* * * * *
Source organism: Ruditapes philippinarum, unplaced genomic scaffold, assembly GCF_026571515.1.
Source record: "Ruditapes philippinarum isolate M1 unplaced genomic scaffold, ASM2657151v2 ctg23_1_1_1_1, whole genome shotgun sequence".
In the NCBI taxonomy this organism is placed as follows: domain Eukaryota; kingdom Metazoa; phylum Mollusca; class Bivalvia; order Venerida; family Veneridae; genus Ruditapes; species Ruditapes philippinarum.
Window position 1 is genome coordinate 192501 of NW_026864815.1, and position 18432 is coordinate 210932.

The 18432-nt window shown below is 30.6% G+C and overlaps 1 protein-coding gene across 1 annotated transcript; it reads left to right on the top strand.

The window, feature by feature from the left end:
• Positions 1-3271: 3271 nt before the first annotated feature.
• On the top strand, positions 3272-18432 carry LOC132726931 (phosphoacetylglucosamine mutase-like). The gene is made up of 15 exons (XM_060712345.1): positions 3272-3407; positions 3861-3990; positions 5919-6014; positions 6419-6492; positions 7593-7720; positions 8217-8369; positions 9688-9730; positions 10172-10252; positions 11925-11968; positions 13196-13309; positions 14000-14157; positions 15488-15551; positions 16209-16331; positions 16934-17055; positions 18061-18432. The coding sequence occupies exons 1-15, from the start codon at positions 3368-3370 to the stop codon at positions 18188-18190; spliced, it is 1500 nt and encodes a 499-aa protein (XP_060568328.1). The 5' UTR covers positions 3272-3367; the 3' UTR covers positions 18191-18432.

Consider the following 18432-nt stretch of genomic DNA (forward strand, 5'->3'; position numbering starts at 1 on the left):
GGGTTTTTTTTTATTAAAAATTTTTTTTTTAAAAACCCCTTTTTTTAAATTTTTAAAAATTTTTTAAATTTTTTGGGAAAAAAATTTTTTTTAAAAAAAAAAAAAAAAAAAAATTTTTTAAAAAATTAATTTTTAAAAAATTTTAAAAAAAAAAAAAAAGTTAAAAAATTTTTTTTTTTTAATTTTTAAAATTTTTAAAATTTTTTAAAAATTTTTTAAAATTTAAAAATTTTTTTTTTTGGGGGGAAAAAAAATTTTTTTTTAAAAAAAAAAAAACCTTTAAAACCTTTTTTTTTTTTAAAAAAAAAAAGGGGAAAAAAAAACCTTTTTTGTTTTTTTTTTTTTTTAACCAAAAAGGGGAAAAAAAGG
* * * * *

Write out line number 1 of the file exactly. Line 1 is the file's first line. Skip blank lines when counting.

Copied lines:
Source organism: Ruditapes philippinarum, unplaced genomic scaffold, assembly GCF_026571515.1.